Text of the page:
I also enjoyed Martina Phleger Hesser’s talk, “Juan Sánchez Cotán’s San Diego Still Life Painting as Vehicle for Gender Transformation.” Hesser discussed how Cotán painted this still life perhaps right before he entered a Carthusian monastery. She discussed the many sexual associations with the fruits and vegetables in this painting, including how the cabbage plays a role in sexual gratification since layers are peeled away and removed (just like clothing). As a result, the upward, parabolic composition could indicate the sexual struggles that a monk must overcome in order to elevate to a higher, more divine realm.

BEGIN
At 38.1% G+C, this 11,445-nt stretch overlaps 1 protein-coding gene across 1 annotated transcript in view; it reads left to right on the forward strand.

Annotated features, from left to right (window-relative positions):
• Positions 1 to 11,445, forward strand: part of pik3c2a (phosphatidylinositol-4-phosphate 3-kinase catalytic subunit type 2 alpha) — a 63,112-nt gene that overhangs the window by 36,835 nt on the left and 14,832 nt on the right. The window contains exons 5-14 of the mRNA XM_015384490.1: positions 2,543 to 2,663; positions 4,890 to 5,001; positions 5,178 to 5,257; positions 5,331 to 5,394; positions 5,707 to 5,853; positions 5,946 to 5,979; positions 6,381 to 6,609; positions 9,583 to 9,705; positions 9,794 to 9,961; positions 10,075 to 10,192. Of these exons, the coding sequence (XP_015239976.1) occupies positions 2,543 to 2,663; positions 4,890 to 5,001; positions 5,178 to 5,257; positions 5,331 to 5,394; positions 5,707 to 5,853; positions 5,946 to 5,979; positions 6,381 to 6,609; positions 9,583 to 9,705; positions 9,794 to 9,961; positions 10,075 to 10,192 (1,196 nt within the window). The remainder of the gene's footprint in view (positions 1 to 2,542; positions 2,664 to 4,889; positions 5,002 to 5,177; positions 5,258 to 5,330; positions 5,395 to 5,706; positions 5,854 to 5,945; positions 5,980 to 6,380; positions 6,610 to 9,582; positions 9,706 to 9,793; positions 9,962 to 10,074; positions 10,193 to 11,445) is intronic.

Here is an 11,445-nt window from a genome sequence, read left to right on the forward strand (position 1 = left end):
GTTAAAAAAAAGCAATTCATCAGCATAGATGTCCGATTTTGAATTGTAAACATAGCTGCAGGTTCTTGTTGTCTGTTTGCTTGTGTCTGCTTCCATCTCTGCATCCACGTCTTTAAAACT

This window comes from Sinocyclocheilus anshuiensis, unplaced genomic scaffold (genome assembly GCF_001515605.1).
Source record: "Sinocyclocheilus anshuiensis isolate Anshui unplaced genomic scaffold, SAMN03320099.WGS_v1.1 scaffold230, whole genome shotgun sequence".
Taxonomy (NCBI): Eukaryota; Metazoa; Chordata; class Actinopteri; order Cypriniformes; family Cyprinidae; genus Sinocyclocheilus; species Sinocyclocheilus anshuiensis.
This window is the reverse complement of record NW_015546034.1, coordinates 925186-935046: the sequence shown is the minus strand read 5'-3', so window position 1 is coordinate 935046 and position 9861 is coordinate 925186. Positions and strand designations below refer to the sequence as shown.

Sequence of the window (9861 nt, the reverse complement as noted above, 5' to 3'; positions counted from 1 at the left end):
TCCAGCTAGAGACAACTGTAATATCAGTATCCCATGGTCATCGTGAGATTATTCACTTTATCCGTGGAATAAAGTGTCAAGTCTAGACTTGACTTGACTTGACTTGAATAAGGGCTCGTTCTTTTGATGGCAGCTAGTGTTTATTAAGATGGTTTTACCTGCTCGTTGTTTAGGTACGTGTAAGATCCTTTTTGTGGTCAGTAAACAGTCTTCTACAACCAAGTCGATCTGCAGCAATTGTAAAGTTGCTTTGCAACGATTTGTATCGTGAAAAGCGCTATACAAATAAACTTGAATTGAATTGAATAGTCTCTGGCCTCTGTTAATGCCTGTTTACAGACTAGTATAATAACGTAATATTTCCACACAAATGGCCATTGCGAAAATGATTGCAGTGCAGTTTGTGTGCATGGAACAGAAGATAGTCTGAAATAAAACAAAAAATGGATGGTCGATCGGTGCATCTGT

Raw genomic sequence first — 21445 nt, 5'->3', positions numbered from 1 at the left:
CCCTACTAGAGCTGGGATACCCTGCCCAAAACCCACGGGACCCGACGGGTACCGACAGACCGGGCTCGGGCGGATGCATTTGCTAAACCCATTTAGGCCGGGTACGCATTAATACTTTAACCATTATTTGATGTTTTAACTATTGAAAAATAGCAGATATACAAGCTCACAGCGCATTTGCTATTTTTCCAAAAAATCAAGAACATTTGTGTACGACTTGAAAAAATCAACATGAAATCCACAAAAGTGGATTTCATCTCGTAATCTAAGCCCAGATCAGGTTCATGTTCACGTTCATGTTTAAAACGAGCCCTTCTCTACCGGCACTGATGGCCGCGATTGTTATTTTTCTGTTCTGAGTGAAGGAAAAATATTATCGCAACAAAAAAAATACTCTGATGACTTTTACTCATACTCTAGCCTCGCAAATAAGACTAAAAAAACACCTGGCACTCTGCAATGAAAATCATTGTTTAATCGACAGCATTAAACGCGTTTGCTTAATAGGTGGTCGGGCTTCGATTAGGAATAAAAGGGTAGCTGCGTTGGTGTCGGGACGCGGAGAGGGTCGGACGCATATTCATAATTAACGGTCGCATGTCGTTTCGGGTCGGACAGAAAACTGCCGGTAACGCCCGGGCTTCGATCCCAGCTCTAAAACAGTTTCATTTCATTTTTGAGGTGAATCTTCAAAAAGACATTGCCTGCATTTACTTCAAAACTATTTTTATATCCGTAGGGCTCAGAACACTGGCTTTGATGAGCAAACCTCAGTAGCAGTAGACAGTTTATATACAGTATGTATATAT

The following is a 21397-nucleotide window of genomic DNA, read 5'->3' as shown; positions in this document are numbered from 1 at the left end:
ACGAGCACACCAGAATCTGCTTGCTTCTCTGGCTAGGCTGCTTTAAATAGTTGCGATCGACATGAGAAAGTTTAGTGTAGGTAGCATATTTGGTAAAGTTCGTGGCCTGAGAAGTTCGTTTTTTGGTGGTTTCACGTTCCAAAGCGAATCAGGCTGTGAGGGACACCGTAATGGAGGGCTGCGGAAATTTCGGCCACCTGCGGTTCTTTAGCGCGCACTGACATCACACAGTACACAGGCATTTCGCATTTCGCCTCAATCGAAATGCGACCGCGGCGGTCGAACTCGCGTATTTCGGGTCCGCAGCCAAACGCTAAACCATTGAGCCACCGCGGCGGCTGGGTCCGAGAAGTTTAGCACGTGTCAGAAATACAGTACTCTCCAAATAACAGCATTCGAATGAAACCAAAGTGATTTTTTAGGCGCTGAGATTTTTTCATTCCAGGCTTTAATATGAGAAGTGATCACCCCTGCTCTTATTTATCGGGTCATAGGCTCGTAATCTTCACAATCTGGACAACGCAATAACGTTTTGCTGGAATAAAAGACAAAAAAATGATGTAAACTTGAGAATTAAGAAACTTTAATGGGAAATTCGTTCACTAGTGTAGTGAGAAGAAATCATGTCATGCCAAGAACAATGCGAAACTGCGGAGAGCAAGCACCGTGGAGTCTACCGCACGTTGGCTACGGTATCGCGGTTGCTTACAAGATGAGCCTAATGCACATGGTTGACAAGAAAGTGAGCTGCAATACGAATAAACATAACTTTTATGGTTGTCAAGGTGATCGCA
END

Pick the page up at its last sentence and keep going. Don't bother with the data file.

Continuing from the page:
Hesser also discusses how monks have to create a new gender for themselves that is neither male nor female, since they enter a monastic community and leave sexual desires behind. Additionally, members of a monastic community enter a mystical marriage with God, which therefore sets them apart from both men and women in the outside world. I thought that this idea of gender was particularly interesting, especially since the Carthusian monastery to which Cotán belonged practiced vegetarianism. Since these monks have given up the arguably “masculine” practice of meat consumption, I think the vegetarianism could be another manifestation of how these men have created a new gender identity for themselves. Cotán’s still life paintings are evidence of this vegetarian practice (and gender identity) in many respects, although I have noticed that game fowl is depicted in some of his still lifes (see Still Life with Game Fowl, Vegetables and Fruits (c. 1602)). It is an interesting angle to consider, though, and I’d like to explore this topic further in the future.